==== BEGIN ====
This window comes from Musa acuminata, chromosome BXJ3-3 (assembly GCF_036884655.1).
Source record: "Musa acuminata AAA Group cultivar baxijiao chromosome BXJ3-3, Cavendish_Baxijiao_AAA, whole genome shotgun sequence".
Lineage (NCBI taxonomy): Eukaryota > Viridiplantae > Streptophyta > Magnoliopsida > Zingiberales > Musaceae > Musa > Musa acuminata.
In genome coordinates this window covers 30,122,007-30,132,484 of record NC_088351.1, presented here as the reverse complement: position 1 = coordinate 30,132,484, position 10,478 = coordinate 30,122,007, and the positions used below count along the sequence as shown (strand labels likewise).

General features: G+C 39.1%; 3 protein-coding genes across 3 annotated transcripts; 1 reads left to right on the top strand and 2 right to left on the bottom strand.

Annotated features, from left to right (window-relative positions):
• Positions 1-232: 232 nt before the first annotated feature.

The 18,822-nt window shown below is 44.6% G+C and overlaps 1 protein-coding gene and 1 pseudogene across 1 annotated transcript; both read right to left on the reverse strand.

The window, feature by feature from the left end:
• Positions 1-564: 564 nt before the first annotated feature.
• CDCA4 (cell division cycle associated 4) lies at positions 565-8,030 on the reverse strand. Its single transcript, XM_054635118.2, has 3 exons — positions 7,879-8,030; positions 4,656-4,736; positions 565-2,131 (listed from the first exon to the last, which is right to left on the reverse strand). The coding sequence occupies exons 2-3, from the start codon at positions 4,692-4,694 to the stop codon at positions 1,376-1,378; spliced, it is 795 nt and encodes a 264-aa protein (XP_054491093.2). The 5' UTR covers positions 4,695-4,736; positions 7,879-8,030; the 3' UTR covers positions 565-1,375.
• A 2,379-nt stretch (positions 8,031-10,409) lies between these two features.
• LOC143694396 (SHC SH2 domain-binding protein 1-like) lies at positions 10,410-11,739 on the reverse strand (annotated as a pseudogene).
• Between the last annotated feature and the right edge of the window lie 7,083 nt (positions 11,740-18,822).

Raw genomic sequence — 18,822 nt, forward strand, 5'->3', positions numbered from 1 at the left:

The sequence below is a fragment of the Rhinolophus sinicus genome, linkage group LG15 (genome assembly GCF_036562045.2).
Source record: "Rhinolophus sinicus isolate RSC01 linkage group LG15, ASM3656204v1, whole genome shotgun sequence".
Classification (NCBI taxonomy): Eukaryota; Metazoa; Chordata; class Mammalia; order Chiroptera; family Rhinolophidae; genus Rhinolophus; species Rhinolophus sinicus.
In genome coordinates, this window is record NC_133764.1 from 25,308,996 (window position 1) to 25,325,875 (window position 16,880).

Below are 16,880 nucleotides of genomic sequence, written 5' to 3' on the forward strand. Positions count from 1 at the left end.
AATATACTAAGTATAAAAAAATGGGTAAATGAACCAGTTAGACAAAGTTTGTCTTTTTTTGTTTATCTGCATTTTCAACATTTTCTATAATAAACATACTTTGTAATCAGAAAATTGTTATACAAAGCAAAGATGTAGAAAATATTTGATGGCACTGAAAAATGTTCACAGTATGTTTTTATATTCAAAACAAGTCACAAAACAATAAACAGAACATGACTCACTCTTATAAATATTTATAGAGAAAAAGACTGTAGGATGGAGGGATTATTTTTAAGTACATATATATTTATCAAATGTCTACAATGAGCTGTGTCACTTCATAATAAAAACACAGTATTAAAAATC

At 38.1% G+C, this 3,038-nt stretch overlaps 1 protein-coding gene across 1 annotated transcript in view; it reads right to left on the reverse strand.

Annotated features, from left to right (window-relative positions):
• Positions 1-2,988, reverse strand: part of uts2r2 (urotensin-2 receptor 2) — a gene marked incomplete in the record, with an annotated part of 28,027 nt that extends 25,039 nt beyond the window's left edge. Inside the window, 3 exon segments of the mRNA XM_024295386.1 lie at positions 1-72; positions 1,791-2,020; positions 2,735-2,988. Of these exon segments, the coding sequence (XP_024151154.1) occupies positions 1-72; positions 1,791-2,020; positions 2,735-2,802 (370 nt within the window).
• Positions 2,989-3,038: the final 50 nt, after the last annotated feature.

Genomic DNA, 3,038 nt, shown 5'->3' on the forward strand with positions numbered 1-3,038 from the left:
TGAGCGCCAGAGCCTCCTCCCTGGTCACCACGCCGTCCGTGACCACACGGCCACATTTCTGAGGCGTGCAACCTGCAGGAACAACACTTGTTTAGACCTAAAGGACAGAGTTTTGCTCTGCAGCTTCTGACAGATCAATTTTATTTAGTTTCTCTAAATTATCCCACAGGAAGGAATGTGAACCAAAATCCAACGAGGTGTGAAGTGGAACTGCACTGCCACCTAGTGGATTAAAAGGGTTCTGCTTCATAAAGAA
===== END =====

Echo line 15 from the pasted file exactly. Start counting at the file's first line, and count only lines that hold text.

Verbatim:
Raw genomic sequence — 18,822 nt, forward strand, 5'->3', positions numbered from 1 at the left: